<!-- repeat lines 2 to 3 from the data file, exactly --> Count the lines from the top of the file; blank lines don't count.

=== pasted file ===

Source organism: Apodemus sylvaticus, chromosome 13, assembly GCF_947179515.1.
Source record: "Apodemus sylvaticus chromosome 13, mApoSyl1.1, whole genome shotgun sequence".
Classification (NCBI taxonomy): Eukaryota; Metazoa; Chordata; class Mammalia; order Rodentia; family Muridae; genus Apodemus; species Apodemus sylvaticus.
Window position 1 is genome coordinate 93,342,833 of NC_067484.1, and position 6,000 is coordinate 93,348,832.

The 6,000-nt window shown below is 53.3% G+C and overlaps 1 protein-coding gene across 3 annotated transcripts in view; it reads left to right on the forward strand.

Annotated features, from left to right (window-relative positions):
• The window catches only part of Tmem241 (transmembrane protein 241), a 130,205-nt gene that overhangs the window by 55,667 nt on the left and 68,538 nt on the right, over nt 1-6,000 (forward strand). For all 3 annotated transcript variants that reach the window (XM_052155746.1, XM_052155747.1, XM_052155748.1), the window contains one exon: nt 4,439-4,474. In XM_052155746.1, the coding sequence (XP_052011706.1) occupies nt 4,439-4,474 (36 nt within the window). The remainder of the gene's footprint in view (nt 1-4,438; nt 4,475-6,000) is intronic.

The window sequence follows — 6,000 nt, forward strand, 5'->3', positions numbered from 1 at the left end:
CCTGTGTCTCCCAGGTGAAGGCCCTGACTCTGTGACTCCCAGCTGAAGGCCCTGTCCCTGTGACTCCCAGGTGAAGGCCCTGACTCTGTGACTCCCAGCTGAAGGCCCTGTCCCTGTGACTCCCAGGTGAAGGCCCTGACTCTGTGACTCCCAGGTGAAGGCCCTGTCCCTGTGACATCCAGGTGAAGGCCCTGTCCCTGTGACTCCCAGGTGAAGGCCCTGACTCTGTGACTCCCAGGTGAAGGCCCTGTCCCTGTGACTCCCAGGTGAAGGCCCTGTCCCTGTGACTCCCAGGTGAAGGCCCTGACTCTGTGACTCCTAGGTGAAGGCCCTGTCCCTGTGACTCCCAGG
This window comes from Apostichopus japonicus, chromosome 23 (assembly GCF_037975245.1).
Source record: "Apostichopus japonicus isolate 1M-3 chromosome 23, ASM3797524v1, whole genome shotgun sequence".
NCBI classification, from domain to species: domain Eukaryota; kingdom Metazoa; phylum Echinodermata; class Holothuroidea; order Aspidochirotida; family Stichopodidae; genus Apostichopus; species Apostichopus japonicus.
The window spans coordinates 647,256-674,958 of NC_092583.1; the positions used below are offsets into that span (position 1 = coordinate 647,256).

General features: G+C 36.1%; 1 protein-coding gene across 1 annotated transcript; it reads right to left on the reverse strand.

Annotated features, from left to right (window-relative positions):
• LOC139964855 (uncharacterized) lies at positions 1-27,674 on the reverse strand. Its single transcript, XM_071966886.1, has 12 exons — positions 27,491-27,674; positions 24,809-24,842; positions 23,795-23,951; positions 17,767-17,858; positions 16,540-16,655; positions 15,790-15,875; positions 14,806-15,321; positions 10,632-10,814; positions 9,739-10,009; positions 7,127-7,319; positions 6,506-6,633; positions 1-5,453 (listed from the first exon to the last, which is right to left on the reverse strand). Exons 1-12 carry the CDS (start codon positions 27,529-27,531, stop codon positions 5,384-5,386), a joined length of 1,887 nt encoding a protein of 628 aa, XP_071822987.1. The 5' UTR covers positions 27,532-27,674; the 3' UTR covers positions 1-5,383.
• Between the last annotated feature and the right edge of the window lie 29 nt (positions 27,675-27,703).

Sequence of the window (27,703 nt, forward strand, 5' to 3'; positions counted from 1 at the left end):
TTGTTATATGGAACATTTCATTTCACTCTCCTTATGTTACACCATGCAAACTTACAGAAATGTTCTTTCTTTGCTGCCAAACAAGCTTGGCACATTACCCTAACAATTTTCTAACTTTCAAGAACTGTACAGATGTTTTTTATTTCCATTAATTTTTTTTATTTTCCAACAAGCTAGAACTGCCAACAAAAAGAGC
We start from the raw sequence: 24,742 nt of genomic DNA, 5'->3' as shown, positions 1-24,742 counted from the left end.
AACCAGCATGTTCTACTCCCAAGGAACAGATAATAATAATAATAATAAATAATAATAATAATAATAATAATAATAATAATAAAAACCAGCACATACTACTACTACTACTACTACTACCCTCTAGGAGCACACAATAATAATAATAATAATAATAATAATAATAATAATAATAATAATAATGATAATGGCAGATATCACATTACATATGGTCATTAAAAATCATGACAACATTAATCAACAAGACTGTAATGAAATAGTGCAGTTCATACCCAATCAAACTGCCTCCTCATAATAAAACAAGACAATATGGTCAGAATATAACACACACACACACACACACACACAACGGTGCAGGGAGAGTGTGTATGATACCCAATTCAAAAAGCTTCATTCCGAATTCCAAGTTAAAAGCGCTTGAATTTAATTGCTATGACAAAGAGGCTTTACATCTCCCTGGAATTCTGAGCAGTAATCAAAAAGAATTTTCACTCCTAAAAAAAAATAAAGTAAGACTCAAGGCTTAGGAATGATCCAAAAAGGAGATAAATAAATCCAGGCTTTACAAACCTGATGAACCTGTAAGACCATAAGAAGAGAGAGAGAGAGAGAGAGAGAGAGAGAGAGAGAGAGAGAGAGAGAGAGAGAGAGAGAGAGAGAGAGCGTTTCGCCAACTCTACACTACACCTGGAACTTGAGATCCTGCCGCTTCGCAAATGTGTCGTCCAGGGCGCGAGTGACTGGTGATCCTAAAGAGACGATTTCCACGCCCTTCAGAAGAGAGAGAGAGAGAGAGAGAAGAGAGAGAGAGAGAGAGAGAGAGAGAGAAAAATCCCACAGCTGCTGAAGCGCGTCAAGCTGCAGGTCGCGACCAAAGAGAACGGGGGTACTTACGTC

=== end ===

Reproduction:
Source record: "Apodemus sylvaticus chromosome 13, mApoSyl1.1, whole genome shotgun sequence".
Classification (NCBI taxonomy): Eukaryota; Metazoa; Chordata; class Mammalia; order Rodentia; family Muridae; genus Apodemus; species Apodemus sylvaticus.